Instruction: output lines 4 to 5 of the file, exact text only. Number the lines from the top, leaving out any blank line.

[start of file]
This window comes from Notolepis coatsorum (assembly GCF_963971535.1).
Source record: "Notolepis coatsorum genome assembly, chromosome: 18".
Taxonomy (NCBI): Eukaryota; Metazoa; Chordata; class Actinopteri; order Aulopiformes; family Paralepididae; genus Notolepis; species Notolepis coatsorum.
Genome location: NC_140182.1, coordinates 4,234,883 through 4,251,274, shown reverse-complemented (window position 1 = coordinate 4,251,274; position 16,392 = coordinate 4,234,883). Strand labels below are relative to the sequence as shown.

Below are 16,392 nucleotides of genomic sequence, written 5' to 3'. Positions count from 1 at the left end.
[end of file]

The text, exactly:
Genome location: NC_140182.1, coordinates 4,234,883 through 4,251,274, shown reverse-complemented (window position 1 = coordinate 4,251,274; position 16,392 = coordinate 4,234,883). Strand labels below are relative to the sequence as shown.

Below are 16,392 nucleotides of genomic sequence, written 5' to 3'. Positions count from 1 at the left end.